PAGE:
So, just in order that you can warn other children and dogs, I’ll tell you that Mabel and Me is the raucous, rowdy, randy, ribald, rat-tat-tat prospect of early Hollywood as seen in the meeting of Mabel Normand, little miss marvelous and mysterious, and Jack Smith, who is a cross-section of the American id. When she was buried, she was so famous she had Sennett, Chaplin, Griffith, Arbuckle, and Goldwyn hauling her hearse. (This scoundrel will surrender all hope of good taste for a line!) And Jack says his should have been the sixth hand on the coffin. Looking down at the dreamboat: “Open casket, soft curls and pink chiffon, like she’s going to a party.”

What kind of an idea is this? — a wild young man meets a movie star! In your dreams, buster! Those things never happen. We know that the law-abiding, decent, church-going, hard-working young people of this land will have nothing to do with sensation, celebrity, sexual excitement, or cinema. So what do Angel City Press think they are doing in encouraging this garbage? Do they have a grant?

As you may gather, I have a pain in my head (as well as a very loud amusement park in front of my present lodgings), an itch, a raw nerve, and I’ll tell you what it is because I will move heaven and earth and my sleeping dog to warn you, don’t let this book and its delirious voice in your head. How does a man not yet 70 know? He wasn’t there. He couldn’t have been. Maybe he’s seen movies from a later age and young women in pictures with a bounce that was ready for pink chiffon. Does he have no responsibility? Let’s be quite clear about this. Those silent movie days are gone, and they have been covered in concrete and plastic in the respectable Los Angeles we cherish. Mabel Normand is history, and there are by now close to a million pretty girls in the city who have the capacity to give you an amusing half-hour. So get yourself to see Transcendence or some such modern masterpiece and regard this “recollection” of how D. W. Griffith’s Intolerance played in 1916 with the contempt it deserves:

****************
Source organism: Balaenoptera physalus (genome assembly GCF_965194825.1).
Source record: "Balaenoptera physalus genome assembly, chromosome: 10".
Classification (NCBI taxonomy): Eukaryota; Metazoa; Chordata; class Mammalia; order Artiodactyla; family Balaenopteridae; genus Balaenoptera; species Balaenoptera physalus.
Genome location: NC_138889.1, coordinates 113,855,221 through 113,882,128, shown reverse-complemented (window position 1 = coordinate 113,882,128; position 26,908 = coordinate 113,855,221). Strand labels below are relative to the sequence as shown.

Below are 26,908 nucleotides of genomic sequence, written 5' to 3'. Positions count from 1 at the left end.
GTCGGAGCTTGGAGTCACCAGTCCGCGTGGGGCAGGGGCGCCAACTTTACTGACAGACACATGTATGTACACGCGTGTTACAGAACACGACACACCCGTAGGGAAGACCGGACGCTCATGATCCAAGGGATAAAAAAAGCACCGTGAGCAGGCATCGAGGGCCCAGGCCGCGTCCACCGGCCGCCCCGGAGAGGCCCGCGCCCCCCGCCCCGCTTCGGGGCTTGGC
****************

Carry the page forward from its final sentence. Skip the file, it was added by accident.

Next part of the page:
Gish rocks a cradle. Tycoons of Industry stand around a swell party, so big the orchestra sounds small. Poor workers leave the factory, more happy than tycoons. The working girl pets her ducks. A camel, and Jew priests in Bible robes. Throne room, unicorn carpet on the wall, fancy Dans attend in tights, collars like dinner plates, balloon shorts. Elephants pass like ladybugs through the highest, widest wall I ever seen. Tycoon answers telephone in vast empty room. Thousands on strike. Soldiers shoot workers, kill Handsome Boy’s dad. Duck Girl leaves mill town, happy no more. Spunky Rags Girl, on the slave block, chomps onions, makes her hands into claws —

What? $27 at a bookstore … Well, take your dog and go to hell.


David Thomson is a British film critic and historian based in the United States and the author of more than 20 books.

LARB Contributor

David Thomson is a British film critic and historian based in the U.S. and the author of more than 20 books.